The ‘days of our lives’ (don’t worry some of us “millennials” know all about this…..shoutout to our grandparents!) during this pandemic have been quite the mix of emotions. Many of us were planning celebrations, travel, new purchases, summer outfits for brunch, etc., but it was all interrupted when we all were asked to “stay at home” or “shelter in place.” Some of us were relieved to finally be able to slow down our busy lives, but it hasn’t been like that for everyone. As if our lives weren’t already impacted enough by disparities, adding a pandemic that is spreading across the globe, definitely has some of us not knowing if we’re coming or going!
It was important to check in with some of our My Sister’s Keeper (MSK) chapter leaders to gauge the impact of the pandemic on their experiences as HBCU students. I hosted a virtual discussion with the President and Vice President of the Howard University MSK chapter – Eliana Mills and Nyasia Davis, President of Morgan State University MSK chapter – Reality Anderson, and President of Spelman College MSK chapter – Antonia Izuogu. For the icebreaker, I asked them to share one word that describes their current mood. I heard anxious, relaxed, content, and unmotivated. These words describe how many of us have been impacted by the pandemic as the days go on, despite if the cup is half empty or half full. Many of us know by now that when asking someone how are they feeling, you’ll typically get the real answer after the second time. So as a part of our check-in, I asked the group how they were really feeling. The consensus was trying to remain motivated and productive while home and in close proximity to their couches and beds.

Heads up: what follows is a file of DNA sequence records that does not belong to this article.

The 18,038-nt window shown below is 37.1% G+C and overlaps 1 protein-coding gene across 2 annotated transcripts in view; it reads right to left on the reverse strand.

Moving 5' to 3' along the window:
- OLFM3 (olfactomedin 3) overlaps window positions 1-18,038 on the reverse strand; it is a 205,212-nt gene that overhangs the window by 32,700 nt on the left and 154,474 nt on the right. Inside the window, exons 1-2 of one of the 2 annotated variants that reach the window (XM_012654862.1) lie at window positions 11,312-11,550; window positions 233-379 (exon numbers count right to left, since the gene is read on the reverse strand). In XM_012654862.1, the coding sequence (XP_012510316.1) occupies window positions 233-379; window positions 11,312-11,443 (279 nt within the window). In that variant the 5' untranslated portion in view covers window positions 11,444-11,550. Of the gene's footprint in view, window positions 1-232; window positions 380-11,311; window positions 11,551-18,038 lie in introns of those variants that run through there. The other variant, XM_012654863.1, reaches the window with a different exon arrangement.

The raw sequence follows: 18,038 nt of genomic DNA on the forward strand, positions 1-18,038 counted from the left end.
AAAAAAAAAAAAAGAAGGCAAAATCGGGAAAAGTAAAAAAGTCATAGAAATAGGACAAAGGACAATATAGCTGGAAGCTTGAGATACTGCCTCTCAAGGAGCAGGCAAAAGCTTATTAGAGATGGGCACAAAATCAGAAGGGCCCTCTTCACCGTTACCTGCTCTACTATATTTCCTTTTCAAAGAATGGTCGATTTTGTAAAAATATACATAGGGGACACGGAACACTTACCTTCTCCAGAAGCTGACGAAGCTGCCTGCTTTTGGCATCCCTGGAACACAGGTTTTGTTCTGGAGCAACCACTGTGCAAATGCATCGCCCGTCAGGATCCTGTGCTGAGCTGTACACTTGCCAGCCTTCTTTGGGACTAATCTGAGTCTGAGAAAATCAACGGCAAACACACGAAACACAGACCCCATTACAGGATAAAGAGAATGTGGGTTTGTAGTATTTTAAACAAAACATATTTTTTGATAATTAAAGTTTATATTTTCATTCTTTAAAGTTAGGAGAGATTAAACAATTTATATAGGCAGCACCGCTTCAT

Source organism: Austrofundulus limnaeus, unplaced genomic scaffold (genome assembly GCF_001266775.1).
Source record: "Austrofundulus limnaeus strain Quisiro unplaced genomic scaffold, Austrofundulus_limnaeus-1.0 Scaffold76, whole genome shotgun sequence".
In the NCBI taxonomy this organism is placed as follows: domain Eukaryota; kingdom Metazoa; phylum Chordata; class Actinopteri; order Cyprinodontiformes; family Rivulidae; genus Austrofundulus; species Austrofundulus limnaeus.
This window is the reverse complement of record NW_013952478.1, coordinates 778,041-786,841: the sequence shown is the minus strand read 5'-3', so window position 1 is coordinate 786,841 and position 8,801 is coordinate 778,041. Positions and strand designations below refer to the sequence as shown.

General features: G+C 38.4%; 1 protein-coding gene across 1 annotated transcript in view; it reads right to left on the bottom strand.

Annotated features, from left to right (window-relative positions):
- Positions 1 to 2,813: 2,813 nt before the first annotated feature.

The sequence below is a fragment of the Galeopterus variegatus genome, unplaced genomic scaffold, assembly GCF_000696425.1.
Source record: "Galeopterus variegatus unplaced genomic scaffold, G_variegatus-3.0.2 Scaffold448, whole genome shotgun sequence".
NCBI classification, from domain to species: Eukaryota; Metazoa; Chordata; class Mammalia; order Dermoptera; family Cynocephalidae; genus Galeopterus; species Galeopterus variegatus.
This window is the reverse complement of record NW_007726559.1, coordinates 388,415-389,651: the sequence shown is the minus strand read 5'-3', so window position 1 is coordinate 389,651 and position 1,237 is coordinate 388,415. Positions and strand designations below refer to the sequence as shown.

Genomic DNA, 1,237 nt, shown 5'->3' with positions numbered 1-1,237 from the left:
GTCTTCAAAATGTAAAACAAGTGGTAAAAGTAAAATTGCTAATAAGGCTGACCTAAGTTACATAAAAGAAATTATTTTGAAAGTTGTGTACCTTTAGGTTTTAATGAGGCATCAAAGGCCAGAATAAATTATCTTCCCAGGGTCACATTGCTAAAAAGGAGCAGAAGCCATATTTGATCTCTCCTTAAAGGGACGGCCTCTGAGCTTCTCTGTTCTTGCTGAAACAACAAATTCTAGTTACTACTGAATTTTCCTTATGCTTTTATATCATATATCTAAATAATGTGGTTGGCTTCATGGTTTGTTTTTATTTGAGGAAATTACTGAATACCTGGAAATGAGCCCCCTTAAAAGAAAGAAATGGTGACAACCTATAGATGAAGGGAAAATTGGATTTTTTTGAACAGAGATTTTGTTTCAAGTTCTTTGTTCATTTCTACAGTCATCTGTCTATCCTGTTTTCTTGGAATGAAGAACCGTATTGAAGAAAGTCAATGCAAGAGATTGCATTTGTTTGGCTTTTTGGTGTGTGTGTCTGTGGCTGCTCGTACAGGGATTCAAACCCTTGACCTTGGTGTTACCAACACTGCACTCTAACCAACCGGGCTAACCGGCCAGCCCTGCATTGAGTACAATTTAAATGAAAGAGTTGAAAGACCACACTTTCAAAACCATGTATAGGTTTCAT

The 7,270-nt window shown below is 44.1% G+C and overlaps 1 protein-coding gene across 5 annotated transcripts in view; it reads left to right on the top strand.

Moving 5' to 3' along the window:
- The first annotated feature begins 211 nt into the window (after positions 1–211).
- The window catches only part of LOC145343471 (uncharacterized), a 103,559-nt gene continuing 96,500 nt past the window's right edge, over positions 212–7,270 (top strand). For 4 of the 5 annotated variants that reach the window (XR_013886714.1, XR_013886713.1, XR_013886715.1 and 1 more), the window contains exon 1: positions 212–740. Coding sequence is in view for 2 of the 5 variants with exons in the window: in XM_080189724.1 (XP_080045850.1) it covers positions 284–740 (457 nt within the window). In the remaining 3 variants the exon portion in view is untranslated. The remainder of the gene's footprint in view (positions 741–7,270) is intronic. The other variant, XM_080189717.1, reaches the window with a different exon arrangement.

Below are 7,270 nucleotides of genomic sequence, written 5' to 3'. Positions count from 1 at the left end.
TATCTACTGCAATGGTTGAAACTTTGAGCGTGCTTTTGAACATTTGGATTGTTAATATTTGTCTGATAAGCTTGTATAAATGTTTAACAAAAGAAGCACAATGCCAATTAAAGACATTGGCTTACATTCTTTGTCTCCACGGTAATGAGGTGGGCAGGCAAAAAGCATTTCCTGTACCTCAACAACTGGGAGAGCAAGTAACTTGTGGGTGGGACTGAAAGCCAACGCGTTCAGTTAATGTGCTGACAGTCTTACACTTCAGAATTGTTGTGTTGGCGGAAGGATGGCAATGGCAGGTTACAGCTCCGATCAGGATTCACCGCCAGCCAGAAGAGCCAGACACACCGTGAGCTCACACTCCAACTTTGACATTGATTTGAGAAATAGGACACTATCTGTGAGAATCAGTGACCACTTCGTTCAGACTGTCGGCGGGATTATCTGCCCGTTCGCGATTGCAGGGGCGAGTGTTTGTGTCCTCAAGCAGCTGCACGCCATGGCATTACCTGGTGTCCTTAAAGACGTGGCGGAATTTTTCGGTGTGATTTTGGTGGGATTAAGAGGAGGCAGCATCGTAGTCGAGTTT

I’m sure by now most of us have seen posts circulating on social media that say things like: “If you don’t come out of this quarantine with a new skill, business, etc., then you never lacked time, you lacked discipline.” I asked the group to weigh in on this and Nyasia “lowkey hates that post” and Reality “feels attacked!” I saw a tweet some time ago that also sums up my sentiment. Everyone will use this time according to how they see fit. There’s no one way to deal with a global pandemic.
After some laughs about these crazy expectations, we discussed how the pandemic has impacted their spring semester. Fortunately, none of the ladies has contracted the COVID-19, and neither had anyone in their immediate family households. However, we all know someone who knows someone, who has either contracted the COVID-19 or lost a loved one as a result of it. We now know the numbers and how this virus has disproportionately impacted communities of color, so the degree of separation lessens by the day. Here’s a bit about each of the MSK leaders as part of this discussion.